Her Majesty’s Coroner holds office under the Crown and is an independent judicial officer.
The Coroner Service receives reports of deaths, make enquiries on behalf of the coroner and liaises with relatives and potential witnesses.
Who is the Coroner?
The senior coroner for the District of Manchester North is Ms Joanne Kearsley. This district covers Rochdale, Oldham and Bury.
Coroners are members of the judiciary and are not employed by the local authority. The local authority, however, does fund the Coroner’s Service.
What does the coroner do?
The coroner works closely with Greater Manchester Police. The police provide Police Coroner’s Officers who are specially trained to work with relatives, arrange formal identification of bodies and take statements.
If an inquest is opened into the death of your loved one, it is likely that one of these police officers will phone you and may also arrange to visit. Ordinarily it does not mean that there are any suspicious circumstances or anything to be concerned about. It is simply that the police have the skills and resources to go out into the community and gather information on behalf of the coroner.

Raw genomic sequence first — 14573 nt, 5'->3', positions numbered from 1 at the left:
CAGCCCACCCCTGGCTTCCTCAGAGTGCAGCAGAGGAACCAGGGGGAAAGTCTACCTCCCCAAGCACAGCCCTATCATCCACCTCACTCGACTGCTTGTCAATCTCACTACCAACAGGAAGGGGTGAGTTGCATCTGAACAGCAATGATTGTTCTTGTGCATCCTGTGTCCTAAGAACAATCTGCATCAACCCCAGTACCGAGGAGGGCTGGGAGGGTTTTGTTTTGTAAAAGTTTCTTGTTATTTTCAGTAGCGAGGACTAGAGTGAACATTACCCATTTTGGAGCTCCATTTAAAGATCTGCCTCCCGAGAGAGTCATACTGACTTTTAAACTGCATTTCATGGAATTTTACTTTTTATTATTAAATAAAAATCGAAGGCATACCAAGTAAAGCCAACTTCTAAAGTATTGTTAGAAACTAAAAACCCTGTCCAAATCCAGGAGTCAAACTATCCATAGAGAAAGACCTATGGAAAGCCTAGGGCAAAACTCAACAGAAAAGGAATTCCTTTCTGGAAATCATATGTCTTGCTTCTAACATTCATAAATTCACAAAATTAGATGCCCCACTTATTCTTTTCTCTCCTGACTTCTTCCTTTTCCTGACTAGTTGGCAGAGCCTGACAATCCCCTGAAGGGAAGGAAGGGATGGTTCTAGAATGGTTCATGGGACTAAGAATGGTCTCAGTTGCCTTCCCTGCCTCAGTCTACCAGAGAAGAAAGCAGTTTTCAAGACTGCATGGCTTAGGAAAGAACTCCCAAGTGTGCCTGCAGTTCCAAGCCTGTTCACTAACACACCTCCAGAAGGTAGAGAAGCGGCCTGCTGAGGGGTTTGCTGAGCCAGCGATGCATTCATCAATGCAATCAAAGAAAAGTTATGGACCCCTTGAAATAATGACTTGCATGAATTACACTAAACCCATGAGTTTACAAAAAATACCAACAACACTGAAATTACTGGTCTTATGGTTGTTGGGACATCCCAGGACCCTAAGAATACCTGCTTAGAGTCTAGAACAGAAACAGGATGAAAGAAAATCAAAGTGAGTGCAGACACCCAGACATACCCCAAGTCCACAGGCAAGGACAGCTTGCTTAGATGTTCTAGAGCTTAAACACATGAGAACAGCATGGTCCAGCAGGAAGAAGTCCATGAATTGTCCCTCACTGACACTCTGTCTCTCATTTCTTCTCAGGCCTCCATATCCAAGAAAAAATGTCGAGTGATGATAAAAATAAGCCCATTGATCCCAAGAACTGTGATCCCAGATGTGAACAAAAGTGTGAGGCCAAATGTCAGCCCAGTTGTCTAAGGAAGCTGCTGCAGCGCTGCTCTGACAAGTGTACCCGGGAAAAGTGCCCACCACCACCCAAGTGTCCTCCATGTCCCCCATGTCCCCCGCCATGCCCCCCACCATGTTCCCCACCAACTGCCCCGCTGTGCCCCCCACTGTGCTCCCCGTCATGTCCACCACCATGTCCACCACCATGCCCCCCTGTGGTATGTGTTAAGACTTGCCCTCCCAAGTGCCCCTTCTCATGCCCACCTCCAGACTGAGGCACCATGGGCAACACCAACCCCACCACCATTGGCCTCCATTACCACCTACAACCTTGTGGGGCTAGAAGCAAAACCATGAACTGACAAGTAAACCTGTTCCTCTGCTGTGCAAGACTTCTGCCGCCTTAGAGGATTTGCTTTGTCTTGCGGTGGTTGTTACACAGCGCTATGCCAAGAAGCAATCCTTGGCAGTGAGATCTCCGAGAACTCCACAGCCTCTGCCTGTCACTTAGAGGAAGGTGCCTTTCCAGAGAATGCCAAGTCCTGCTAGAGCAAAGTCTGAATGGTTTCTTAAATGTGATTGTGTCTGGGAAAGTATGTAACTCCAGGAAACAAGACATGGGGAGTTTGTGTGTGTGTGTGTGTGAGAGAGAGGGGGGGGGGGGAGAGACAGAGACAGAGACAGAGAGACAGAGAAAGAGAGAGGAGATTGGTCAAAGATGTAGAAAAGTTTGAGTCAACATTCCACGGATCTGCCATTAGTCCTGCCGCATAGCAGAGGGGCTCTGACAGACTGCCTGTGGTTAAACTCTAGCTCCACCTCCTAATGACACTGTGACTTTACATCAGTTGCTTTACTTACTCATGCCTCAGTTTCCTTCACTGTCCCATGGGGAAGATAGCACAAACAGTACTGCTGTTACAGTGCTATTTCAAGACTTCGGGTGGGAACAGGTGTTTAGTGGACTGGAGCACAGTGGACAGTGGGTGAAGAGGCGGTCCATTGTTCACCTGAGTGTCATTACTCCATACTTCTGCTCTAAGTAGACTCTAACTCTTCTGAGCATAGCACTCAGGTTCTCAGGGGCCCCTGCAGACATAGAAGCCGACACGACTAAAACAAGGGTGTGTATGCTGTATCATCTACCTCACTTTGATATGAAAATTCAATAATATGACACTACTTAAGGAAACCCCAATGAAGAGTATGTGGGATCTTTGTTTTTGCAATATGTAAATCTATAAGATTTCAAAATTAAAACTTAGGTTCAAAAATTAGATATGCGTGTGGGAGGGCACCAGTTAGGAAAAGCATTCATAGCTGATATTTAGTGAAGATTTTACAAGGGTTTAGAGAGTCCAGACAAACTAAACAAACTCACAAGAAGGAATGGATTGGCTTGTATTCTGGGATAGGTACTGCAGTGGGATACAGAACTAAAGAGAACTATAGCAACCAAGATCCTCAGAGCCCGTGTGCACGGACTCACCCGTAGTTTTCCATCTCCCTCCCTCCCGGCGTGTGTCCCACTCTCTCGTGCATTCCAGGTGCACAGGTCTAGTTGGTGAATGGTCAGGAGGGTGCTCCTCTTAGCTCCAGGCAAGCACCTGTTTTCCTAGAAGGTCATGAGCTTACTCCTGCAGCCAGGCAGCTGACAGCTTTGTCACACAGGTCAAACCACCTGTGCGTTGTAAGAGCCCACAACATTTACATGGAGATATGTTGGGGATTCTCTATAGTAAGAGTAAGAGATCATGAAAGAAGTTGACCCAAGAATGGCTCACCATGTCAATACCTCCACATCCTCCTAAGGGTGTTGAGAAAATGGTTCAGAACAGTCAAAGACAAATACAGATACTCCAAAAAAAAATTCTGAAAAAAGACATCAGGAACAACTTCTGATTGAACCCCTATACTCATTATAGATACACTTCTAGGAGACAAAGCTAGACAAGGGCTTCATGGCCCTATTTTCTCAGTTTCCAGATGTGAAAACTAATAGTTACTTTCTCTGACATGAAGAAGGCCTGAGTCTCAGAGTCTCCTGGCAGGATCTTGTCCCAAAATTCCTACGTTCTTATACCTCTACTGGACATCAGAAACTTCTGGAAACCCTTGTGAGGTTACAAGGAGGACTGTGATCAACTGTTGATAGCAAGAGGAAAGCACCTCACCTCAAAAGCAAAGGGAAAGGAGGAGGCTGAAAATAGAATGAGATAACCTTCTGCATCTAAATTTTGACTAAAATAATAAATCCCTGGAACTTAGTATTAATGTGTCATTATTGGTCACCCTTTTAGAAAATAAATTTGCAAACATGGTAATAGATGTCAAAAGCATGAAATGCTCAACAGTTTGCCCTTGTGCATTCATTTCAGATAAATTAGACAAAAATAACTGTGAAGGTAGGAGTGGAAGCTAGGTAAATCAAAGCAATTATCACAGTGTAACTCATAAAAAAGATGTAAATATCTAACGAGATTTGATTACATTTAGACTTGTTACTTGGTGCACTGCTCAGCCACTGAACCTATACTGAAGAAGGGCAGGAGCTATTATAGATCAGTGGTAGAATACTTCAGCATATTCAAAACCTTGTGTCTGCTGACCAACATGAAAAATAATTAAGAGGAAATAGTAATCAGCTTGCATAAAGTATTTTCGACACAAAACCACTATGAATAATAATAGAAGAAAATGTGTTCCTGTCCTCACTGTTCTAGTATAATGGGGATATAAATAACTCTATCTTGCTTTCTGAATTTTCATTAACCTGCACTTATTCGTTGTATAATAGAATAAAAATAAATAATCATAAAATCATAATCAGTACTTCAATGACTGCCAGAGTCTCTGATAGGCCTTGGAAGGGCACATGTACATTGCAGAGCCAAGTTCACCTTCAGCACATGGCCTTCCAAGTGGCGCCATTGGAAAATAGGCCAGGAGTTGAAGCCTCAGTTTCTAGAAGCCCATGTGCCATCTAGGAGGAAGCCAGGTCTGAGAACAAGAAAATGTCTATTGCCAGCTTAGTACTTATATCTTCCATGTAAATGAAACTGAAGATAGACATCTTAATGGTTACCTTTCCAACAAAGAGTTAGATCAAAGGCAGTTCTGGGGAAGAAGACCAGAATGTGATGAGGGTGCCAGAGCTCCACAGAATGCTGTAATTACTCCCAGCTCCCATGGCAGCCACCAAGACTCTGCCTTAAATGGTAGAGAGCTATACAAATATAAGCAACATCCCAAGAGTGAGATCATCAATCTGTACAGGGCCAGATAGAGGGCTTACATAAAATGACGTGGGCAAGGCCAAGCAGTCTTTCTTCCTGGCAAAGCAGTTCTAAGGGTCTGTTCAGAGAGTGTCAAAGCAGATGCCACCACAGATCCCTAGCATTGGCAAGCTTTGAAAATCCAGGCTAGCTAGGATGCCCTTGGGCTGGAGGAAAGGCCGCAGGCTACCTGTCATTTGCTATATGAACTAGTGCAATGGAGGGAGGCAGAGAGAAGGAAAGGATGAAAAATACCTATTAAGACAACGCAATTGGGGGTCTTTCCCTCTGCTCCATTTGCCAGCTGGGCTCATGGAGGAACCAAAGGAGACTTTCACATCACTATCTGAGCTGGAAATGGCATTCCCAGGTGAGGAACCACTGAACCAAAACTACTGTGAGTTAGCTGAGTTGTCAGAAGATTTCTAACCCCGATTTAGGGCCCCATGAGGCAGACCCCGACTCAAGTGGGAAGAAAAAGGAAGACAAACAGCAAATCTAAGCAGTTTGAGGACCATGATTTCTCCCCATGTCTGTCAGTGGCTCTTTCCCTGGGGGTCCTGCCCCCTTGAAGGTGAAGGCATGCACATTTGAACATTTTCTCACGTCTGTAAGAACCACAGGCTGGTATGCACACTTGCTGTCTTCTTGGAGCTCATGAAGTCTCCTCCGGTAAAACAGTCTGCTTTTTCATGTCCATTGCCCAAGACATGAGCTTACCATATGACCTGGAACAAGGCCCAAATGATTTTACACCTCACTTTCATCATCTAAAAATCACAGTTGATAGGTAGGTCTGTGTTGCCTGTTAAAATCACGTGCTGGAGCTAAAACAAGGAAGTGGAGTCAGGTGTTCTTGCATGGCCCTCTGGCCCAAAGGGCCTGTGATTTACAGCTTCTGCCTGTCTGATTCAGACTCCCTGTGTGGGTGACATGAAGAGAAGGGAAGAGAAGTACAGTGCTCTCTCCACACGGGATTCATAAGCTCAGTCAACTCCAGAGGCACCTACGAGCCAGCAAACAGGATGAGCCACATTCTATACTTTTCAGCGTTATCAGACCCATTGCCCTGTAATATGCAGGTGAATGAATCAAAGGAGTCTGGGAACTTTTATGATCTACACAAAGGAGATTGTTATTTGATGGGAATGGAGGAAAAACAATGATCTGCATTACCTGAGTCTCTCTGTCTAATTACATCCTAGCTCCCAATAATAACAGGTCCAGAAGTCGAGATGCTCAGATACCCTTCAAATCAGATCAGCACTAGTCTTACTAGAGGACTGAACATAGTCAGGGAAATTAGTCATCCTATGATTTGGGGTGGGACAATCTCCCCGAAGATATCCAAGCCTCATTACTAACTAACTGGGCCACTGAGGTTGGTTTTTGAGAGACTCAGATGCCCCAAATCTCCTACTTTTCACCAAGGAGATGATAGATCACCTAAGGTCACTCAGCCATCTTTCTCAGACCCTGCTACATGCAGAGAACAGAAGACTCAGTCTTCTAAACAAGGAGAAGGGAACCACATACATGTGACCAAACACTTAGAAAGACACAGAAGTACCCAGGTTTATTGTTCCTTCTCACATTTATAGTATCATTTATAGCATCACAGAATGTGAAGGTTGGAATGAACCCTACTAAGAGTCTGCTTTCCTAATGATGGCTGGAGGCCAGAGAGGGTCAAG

The coroner has a duty to investigate a death if:
- The coroner is made aware that the body is within that coroner’s area, and
- The coroner has reason to suspect that:
- The deceased died a violent or unnatural death, or
- The cause of the death is unknown, or
- The deceased died while in custody or state detention
To assist in the investigation of a death the coroner may order that a post-mortem examination of the body take place to ascertain the cause of death and may also request information from any witnesses or clinicians who attended the deceased.
The coroner will hold an inquest unless the investigation is discontinued by reason, for example, the cause of death following a post mortem examination is found to be death by natural causes.
In some inquests the coroner will also summon a jury.
Some questions answered by the Ministry of Justice on
the work of the coroner (110kb pdf)
What is the function of an inquest?
The function of an inquest is to record who the deceased was and when, where and how he or she came by the medical cause of death.
A conclusion is reached and the coroner records the details needed for the registration of the death.
It's not the function of an inquest to determine any question of civil liability or criminal liability on the part of a named person.
Inquest hearings are heard in the Coroner’s Court, and this is a court of law. The coroner can summon witnesses to attend, and evidence is given on oath.
Coroner services and coroner investigations by the Ministry of Justice contains more information.